Thursday, January 04, 2007

A cell phone question

California Governor Arnold Schwarzenegger has signed legislation that prohibits the use of handheld mobile phones while driving in the state.

Effective July 1, 2008, the legislation prohibits drivers from using a wireless telephone while operating a motor vehicle unless the driver uses a hands-free device. Drivers who violate the law will face a base fine of $20 for a first offense and $50 for each subsequent offense.

The law allows drivers to use a wireless telephone for emergency purposes, drivers of commercial vehicles to use push-to-talk phones until July 1, 2011, and allow drivers of emergency response vehicles to use a cell phone without a hands-free device.

California joins Connecticut, the District of Columbia, New Jersey, New York, and some local jurisdictions ( as in counties, but not whole states ) in prohibiting the use of handheld mobile phones while driving.

Speaking of the "Governator", another thing he's pushing for is to have California residents take measures to help reduce global warming. One thing Arnold's asking drivers to do is to drive less or use more fuel efficient cars. Makes sense. That's one of the things we as motorcycle commuters are trying to do. Part of treading more lightly on the Earth is to emit less pollution. The word on the street, though, is that Arnold's usual mode of transportation is one of four Humvees or his private jet. Is this a case of "Do as I say and not as I do"? Let the little people bear the brunt of the sacrifice. Typical government. Anyway, I digress.

I'm not sure that using a hands-free device on a cell phone is going to help much. I had this brilliant idea while I was riding in the pouring rain the other day. I watched a person in a BMW car weaving around in their lane on the freeway. Guess what she had glued to her ear? I'll give you three guesses and the first two don't count. ( sorry, old redneck saying ) Anyway, here's my idea.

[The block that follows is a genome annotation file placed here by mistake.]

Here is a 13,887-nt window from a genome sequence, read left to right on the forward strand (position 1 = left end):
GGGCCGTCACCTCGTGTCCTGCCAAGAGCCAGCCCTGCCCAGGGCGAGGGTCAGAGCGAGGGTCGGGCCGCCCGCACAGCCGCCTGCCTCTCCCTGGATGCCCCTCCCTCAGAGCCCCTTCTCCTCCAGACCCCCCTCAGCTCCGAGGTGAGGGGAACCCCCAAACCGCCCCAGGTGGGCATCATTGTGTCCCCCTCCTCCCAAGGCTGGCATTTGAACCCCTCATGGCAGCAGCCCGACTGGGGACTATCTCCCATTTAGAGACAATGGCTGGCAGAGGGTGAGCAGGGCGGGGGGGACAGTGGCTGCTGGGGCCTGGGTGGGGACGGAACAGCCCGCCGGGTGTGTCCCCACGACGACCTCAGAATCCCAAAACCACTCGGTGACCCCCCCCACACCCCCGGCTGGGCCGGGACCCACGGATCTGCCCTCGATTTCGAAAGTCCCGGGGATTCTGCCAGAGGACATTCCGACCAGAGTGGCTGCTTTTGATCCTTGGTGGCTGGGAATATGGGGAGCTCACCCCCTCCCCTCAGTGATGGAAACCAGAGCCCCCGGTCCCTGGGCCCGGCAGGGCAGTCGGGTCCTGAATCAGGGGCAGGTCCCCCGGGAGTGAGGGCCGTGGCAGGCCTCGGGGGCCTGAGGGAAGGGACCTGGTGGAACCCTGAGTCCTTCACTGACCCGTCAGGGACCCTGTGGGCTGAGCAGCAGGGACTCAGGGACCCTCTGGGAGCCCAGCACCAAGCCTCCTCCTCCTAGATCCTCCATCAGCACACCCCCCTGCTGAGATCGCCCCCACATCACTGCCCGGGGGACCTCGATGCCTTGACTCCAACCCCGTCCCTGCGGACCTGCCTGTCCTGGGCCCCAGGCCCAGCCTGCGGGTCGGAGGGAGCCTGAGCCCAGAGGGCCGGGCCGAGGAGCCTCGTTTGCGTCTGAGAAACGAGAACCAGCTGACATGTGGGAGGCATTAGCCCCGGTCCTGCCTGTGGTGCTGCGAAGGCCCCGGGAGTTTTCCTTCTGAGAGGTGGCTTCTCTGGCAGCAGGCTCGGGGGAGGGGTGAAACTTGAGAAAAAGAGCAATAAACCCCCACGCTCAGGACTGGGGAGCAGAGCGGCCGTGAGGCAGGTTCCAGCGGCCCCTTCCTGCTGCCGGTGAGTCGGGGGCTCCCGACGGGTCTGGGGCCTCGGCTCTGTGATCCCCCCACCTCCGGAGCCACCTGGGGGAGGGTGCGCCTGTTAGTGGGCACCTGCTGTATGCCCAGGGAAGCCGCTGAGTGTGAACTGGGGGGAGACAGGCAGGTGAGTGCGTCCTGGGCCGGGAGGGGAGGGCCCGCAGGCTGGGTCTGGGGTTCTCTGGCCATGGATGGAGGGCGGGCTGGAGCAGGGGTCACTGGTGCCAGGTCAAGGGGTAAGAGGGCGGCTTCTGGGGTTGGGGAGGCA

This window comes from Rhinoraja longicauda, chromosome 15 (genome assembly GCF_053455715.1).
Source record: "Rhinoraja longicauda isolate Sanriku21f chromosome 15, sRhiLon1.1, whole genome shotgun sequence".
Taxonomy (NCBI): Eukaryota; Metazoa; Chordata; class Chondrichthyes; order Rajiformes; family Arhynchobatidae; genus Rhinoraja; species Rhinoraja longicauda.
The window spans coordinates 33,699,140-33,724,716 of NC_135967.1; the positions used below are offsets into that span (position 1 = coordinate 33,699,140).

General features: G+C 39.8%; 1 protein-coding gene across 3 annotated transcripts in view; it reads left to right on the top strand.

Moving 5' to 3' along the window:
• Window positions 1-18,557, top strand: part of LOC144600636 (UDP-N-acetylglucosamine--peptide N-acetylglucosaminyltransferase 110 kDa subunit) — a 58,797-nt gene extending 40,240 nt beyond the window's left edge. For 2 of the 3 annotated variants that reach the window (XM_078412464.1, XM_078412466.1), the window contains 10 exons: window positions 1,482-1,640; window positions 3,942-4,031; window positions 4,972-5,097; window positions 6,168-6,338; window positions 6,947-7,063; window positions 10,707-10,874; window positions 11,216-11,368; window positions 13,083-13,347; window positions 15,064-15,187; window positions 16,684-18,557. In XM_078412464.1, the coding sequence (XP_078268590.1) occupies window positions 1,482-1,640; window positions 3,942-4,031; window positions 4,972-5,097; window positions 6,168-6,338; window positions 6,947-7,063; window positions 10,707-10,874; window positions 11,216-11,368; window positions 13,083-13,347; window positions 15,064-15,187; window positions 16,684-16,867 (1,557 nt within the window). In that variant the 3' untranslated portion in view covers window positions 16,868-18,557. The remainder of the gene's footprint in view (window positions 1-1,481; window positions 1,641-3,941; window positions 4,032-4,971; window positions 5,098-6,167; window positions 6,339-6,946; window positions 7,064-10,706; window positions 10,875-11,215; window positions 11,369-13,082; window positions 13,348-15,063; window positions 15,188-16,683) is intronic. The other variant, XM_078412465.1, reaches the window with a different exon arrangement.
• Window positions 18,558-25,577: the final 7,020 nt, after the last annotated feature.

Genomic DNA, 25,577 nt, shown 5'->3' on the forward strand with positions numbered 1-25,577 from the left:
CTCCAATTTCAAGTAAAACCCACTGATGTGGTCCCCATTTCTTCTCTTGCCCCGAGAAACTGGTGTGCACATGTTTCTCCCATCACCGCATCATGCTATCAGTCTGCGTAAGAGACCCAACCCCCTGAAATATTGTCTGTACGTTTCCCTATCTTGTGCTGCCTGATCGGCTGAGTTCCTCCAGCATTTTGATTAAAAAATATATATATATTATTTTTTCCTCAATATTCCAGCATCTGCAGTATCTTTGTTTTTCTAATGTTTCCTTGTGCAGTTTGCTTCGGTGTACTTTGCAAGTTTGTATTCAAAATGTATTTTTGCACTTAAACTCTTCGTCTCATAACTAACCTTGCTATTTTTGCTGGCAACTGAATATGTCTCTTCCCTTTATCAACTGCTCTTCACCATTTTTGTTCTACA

I think people going in to take the driver's test should be tested while talking on a cell phone. They should have to call into the DMV office and talk to a co-examiner. This co-examiner should do their best to be distracting during the conversation. You know, asking questions that require deep thought, telling jokes, etc. During the actual drive test there should be harmless but realistic hazards encountered. Inflatable dolls ( get your mind out of the gutter, I'm trying to keep a "G" rating, here ) could pop up in crosswalks, cardboard cut-outs of cars could be pulled quickly across intersections, along with other entertaining things we could all think of. If the student could successfully deal with these while carrying on a cell phone conversation then they could get their license. At least they would have shown an actual ability to multi-task. Not the imagined ability that most people think they have.

If a student driver would actually tell the examiner that they just couldn't see how it would be safe to drive and talk on the cell phone ( gasp! ) the test would be terminated and the student passed on the spot!

Here's a couple of questions for you all.

Do you think hands-free devices actually reduce the hazard a talking driver poses?

If a driver were using an ear piece you couldn't see the cell phone glued to the driver's head. As a motorcycle commuter would you prefer to see the actual phone, thus having more warning as to the hazard this driver represents?

Just some food for thought and a possible friendly discussion!

Miles and smiles,

Dan

8 comments:

dan_durham said...

Just got home from work - 35 miles of freeway at 2am at 32 degrees. Even if I felt like dozing off it just would not happen on two wheels.
Especially in those conditions..being out there exposed to it all really makes you feel alert and alive.

As far as your topic of discussion goes I don't think it matters to a motorcycle commuter if we can see the phone or not. It goes without saying that there can be a million things distracting a cage driver, be it mental or environmental (by environmental I mean fiddling with knobs, cell phone use, etc...) Not to mention, many cage drivers feel so darn secure in their bubble that they throw caution out the window in regards to their driving habits.
On a bike, I prefer to just assume drivers are "spacing out" cell phone or not. I've had too many idiots cut me off or nearly T-bone my bike. At least *I* was paying attention...
Now that my eyes are trained, I notice more and more often people driving with nearly flat tires and other "accidents waiting to happen" while out riding (or driving!).

Dan

gary said...